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The International Energy Agency (IEA) says the best way to reach net zero by 2050, increase economic growth and deliver affordable energy to all, is to end most fossil fuels.

Here's my favourite sentence of it's Net Zero Roadmap;

"Net zero means huge declines in the use of coal, oil and gas. This requires steps such as halting sales of new internal combustion engine passenger cars by 2035, and phasing out all unabated coal and oil power plants by 2040."

However, the IEA Executive Director also warned there is a "growing gap" between what is being promised and delivered.

“We hear a lot of commitments, a lot of pledges, but the numbers (emissions) are going up.”

This is why we must stop greenwashing.

This week we're fired up about;

Insurance is expensive! Please keep supporting Fired Up and Comms Declare via Patreon.

The International Energy Agency works as part of the OECD and it's scenarios often form the basis of government policies.

Australia is a member and uses IEA forecasts as the basis for its emissions projections, as an example.

But now the IEA is saying we must stop all new fossil fuel projects to reach net zero by 2050, so the Federal Government is looking for alternative facts.

Resources Minister, Keith Pitt said the IEA had failed to properly consider the role carbon capture would play and disputed the report, pledging to continue extracting coal, oil and gas.

APPEA, the gas and oil lobbyist, ignored the report's recommendations, such as no new gas field investments, and instead positioned themselves as the climate's saviours - again using the magical powers of carbon capture as a 'get out of jail free' card.

The Minerals Council of Australia didn't issue a media release but told the Australian;

"The sector understands there are multiple pathways and technologies to decarbonisation and the sector’s resilience will depend on its ability to adapt to demand patterns as technologies evolve."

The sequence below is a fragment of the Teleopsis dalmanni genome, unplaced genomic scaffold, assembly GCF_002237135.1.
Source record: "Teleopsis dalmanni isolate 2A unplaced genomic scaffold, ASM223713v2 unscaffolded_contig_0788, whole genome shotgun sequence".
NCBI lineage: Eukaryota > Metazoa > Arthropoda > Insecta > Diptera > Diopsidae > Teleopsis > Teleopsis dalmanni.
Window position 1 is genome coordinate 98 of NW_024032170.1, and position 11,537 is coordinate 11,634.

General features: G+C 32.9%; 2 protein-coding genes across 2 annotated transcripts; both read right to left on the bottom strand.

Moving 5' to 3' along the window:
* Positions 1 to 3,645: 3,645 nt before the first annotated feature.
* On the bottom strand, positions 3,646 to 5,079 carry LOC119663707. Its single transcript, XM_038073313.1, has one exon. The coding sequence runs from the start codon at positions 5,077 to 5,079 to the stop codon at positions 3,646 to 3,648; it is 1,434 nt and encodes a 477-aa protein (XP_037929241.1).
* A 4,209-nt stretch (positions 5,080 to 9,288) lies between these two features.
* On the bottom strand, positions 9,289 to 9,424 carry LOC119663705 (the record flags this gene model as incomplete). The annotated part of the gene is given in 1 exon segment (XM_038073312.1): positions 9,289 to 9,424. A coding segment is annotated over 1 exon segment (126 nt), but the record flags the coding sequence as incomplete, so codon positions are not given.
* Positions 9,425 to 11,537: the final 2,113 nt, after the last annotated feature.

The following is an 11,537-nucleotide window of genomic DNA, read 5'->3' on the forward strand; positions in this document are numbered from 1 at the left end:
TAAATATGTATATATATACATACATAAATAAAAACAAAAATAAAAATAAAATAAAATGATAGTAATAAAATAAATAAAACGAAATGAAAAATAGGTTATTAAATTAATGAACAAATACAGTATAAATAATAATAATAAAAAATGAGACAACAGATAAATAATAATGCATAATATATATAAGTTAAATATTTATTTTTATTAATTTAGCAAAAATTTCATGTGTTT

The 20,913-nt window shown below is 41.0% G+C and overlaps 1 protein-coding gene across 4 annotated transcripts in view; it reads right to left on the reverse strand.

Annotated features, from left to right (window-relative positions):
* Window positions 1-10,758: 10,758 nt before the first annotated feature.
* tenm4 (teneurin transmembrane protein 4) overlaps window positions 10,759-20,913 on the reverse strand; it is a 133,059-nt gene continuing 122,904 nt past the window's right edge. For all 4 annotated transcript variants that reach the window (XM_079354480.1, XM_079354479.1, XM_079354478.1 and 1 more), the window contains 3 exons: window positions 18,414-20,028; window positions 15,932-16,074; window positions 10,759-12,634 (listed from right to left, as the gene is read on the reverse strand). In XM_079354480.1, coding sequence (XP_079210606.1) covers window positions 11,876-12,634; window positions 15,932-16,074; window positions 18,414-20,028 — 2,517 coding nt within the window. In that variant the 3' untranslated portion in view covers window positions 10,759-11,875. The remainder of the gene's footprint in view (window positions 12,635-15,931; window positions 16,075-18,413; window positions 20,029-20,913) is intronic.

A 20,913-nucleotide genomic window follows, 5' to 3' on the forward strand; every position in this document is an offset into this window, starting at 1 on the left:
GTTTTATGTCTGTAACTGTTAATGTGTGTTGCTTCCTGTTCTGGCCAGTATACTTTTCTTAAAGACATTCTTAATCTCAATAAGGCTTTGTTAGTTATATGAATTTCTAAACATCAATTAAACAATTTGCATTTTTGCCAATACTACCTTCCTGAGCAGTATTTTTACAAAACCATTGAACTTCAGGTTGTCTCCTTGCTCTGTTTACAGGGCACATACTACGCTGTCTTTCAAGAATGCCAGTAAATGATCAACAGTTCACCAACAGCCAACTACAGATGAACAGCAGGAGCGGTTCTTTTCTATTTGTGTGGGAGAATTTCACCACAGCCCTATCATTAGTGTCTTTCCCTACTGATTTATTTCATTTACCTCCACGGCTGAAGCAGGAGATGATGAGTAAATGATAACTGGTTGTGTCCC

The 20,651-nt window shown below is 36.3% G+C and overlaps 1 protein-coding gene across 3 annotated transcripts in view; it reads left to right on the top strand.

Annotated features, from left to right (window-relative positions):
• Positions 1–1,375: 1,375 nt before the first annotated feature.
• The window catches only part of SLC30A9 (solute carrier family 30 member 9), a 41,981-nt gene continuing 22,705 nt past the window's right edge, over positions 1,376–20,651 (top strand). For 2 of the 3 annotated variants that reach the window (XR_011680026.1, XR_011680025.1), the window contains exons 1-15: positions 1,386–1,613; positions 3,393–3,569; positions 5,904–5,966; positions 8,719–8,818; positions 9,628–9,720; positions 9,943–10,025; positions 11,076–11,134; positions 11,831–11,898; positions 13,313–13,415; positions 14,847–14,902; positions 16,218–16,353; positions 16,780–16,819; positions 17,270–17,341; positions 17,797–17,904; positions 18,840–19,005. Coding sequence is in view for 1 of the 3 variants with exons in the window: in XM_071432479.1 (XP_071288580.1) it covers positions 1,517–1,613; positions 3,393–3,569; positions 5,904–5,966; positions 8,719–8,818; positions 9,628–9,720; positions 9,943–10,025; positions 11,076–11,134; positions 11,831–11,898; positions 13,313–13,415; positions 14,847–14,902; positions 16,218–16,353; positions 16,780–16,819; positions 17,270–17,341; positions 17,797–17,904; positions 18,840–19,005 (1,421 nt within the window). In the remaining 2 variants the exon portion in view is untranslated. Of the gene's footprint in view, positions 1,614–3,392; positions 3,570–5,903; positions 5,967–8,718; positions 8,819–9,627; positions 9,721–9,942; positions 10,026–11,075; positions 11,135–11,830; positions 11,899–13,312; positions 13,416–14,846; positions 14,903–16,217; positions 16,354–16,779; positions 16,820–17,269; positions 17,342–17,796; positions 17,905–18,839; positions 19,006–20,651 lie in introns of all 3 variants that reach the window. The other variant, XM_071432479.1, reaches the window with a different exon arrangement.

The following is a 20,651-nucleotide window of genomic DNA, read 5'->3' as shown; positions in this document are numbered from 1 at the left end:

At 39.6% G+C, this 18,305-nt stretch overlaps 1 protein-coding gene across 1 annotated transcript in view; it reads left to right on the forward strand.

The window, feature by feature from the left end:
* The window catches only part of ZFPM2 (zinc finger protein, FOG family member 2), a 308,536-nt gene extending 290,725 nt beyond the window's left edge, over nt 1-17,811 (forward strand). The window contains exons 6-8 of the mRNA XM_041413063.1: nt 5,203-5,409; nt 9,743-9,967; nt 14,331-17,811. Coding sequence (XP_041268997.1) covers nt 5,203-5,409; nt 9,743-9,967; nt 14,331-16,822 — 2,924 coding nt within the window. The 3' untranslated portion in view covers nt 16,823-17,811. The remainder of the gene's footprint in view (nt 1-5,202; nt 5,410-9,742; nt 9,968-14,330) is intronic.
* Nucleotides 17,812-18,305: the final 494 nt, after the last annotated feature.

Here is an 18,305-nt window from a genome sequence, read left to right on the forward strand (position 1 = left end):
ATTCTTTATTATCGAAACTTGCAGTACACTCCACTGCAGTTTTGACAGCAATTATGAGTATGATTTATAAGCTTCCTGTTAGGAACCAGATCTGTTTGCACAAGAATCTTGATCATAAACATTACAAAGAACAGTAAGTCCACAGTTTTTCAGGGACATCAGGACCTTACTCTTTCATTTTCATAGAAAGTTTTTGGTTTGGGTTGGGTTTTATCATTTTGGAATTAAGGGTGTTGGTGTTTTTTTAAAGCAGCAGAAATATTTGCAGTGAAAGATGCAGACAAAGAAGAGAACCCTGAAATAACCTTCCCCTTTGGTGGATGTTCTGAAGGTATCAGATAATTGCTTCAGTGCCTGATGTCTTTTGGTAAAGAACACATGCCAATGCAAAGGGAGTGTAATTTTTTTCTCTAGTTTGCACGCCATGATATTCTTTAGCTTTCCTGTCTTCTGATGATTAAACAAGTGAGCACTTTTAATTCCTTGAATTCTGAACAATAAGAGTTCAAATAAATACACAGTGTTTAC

Framing the recommendations to end coal as one of several 'pathways' and shifting responsibility to the 'demand patterns' while also waiting for a carbon capture miracle is pure art.

The IEA says more working, large-scale carbon capture and storage is required to meet net zero in addition to these reductions by 2050;

90% - coal
75% - oil
55% - methane gas


Origin Energy runs Australia's biggest coal plant, Eraring, and is planning to frack for gas in the NT's Betaloo Basin, which could add another 22% to Australia's greenhouse gas emissions.

But never mind that, thanks to M&C Saatchi's, Australia's fourth biggest carbon polluter has a new video about 'good change' and pointers about how the rest of us can help clean up their mess.

Yes, Origin is suggesting we start knitting and wearing dirty clothes.

But what is Origin doing about climate change? It's website says;

"Origin has committed to a cleaner, smarter energy future. We've set targets to reduce our carbon emissions and increase our renewables and storage capacity. We've also committed to exit coal-fired generation by 2032."

Unfortunately, according to Market Forces, those "commitments" are putting us on a path of 2 degrees warming.

M&C Saatchi's has been added to our Polluter Relations list.

Here's how BP coined the term 'carbon footprint' and helped make individuals feel like they were responsible for environmental problems that are mostly caused by a small number of massive corporations.
Support Climate Communications

1. Pope Francis for helping with our campaigns against fossil fuels.


2. The Gaia Partnership's three-part series on how marketers can reach net zero, including an excellent guide about what net zero actually means. 

3. An academic study by Geoffrey Supran and Naomi Oreskes about the framing and subtle language tricks ExxonMobil is using to downplay and avoid the consequences of its role in the climate crisis.

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A Joint initiative of Comms Declare and Spin Proof.

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